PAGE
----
When did voting become like dating? And when did it become like dating yourself?

Women writing about politics, etc.
Aug. 26 2008 5:34 PM

The E-Harmony Election

When did voting become like dating? And when did it become like dating yourself?

Hillary Clinton with her supporters. Click image to expand.
Hillary Clinton with her supporters

There was a time when casting a vote was an aspirational act, a way to signal that somebody out there was smart enough, competent enough, and talented enough to do some of the things you might not be able to manage after a 40-hour workweek—like decreasing the deficit or negotiating international peace treaties. But the act of casting a vote is less and less about aspiration and more and more about self-identification. It's morphed into a long, sweet smooch with the person in the mirror. We identify absolutely with our candidates; their struggles become our struggles, their suffering our suffering, their life history our life history. And if we watch the same sitcom, have the same "Midwestern values," or sit in the same wing of the same church, well now we're not just voters; we're in luuuuve. When undecided voters say they need to hear more, they don't mean they have yet to glean which candidate's health care proposal is superior; they are waiting for their aha moment. That mind-meld that happens when you and your beloved bond over the chocolate fondue. Who gets me? Who's like me? With whom do I feel a deep personal connection?

Issues? What issues? I'm voting for me this year.


This year's iteration of the overidentified voter is certainly the Hillary Holdout, who, according to an op-ed by Susan Faludi in today's New York Times, is carrying on her shoulders the entire history of her gender's struggle for equality. If that were true, of course, then the response of women who would rather vote for a candidate with whom they agree on nothing over the one who vanquished the stand-in for … well, them, would seem slightly less irrational. Unfortunately, there are problems with this theory, though it does offer a nice sisterly cover story to make sense of the senseless.

First, ours is an utterly a-historical culture, in which the 1990s are ancient history. If it wasn't in last week's National Enquirer, it might as well not have happened. Though we might like to think that this one's for Elizabeth Cady Stanton, it's actually our own well-tended  grudges—over that promotion or assignment or raise we should have gotten in the late '80s but didn't—that we truly want Hillary to avenge. Faludi's amble down the feminist pathways of the 1920s is a fascinating one, but the women clinging to the promise of a Hillary presidency like lichen on a rock would be doing so even if they couldn't pick Susan B. Anthony out of a lineup. This fight dredges up the past, but it's our own past, our own searing loss of the class presidency or the CEO job  or the corner office to some shiny jerk who gave great meeting, rather than the suffragettes' dark days of disunity.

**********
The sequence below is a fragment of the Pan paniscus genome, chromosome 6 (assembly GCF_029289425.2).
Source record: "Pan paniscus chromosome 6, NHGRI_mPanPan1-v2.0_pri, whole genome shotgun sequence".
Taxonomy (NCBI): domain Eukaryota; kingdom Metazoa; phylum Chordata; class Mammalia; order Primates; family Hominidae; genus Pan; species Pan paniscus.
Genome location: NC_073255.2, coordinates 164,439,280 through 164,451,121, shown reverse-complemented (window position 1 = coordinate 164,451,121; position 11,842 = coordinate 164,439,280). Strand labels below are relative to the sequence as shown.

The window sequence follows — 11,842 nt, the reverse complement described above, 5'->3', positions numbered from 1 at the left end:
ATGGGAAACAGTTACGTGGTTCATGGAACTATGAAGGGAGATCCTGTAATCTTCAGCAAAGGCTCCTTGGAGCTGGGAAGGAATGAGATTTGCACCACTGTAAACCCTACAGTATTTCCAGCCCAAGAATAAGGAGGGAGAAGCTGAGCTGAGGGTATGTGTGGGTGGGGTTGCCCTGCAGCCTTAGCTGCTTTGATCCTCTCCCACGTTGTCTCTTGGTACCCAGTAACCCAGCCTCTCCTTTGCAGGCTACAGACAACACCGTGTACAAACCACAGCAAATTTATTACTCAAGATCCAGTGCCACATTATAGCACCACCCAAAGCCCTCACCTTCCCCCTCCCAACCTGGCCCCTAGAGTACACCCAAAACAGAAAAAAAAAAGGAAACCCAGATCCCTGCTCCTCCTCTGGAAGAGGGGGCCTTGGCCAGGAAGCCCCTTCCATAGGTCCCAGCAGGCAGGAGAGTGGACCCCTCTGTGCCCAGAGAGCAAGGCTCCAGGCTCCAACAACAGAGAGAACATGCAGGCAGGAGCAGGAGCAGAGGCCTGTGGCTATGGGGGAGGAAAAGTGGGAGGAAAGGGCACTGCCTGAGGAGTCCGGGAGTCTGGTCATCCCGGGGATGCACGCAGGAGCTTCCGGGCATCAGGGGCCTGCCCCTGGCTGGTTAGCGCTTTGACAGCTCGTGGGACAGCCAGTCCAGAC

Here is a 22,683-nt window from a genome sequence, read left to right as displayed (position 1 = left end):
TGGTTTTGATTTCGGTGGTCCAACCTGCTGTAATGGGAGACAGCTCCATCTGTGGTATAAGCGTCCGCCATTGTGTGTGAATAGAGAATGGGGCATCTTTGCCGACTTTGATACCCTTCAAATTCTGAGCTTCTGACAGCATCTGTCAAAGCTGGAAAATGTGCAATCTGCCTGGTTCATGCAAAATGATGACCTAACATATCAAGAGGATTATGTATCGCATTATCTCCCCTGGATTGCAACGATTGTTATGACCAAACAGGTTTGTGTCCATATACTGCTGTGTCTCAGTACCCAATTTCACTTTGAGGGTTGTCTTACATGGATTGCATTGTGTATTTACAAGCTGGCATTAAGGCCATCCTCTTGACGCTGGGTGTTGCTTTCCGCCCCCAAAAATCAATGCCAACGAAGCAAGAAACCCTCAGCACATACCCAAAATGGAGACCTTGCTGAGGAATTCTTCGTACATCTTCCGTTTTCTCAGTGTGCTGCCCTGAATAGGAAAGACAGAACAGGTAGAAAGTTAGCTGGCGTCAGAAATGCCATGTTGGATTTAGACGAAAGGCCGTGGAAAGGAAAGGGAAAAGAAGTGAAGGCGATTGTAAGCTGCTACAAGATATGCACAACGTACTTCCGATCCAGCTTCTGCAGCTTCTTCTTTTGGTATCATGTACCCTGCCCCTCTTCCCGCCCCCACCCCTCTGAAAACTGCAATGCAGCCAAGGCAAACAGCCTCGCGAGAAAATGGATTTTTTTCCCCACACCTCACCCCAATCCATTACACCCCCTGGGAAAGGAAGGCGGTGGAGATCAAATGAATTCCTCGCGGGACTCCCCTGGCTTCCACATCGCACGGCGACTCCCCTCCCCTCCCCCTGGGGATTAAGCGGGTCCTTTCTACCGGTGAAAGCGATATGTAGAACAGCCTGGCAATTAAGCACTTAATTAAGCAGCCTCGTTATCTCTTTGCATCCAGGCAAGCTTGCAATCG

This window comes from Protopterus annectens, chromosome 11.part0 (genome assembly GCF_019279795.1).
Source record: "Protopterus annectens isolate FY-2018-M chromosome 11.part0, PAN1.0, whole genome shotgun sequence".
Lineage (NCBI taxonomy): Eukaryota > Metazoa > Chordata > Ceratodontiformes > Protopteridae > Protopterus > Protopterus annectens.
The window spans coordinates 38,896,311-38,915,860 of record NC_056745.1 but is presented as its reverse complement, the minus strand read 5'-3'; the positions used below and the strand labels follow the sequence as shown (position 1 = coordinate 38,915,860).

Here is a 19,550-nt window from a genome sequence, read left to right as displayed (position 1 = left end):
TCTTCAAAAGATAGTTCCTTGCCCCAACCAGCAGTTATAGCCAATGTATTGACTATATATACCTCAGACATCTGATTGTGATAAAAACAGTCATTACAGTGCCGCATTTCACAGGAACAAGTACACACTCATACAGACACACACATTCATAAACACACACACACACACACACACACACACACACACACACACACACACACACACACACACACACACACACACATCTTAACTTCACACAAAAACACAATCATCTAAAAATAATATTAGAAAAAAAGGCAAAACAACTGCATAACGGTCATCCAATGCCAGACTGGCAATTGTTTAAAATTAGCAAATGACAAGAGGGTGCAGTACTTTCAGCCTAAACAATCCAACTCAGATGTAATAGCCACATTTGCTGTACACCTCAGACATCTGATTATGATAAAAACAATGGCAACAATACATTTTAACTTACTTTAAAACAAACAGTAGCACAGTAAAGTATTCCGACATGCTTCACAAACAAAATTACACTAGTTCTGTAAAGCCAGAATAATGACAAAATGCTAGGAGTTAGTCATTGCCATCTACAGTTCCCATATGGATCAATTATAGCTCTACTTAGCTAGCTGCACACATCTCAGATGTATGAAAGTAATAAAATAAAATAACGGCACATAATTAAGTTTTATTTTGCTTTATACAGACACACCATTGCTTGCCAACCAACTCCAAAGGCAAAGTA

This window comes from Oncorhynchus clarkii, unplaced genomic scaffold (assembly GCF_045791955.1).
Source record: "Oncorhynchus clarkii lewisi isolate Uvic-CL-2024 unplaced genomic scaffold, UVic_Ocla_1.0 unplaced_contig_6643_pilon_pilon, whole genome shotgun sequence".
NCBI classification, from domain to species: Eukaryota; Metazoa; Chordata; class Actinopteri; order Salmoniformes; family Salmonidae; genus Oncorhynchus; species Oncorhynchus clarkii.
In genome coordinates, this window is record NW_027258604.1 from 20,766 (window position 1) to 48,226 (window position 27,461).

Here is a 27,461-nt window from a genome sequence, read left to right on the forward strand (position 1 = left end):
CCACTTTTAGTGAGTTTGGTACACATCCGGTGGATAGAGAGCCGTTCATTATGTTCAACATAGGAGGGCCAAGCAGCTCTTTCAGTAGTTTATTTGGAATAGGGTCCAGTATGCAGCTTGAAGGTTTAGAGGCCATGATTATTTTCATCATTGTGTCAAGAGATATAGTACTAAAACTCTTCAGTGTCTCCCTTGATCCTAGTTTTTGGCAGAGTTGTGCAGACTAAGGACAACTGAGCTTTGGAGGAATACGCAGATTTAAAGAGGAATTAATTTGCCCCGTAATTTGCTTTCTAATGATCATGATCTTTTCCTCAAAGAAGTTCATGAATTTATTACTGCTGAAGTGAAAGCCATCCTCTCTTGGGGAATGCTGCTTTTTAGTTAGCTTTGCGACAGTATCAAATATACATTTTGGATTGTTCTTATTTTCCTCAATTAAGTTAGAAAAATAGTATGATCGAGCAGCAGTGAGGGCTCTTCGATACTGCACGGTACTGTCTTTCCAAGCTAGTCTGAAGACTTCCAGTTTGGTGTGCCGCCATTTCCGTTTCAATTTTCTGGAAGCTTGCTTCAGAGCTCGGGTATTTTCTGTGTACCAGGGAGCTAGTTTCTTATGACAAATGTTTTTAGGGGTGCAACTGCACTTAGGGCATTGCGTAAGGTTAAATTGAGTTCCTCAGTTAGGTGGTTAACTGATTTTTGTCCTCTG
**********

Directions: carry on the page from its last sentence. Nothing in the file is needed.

It doesn't hurt that in the hydroponic bubble of a national convention—when there are 50 reporters to every delegate and the Hillary Holdouts have become the only unscripted plot line—the story is recycled hourly, whether it reflects any statistical or social reality. It's all we can talk about, all we can hear about. The Hillary Holdouts are like a media slot machine that never fails to come up three bells.

And it's a mistake to suggest that the disgruntled Clinton voters are the only navel-gazers in town; this phenomenon of voting more out of emotion than reason—of seeing personal connection as more important than ideological affinity—is not uniquely or even particularly female. In this narcissistic, it's-all-about-me age, men are no less interested than women in electing a president with whom they'd like to flip some burgers or have a beer—you know, the kind of Joe Normal who's a lot like them, too. In this era of slick advertising and messaging and packaging, it's little wonder we size up our candidates the same way we do any other commodity in the marketplace: They are accoutrements, lifestyle choices that reflect our taste and sensibilities as much as our positions on policy. Which is why, to qualify for high-profile product placement in our lives, a candidate must be cool but not overexposed, feeling but with a sense of irony, competent and nice-looking but not so extraordinary as to make us feel too unaccomplished or bulky by comparison. Accessorize with Obama! Mesh with McCain!



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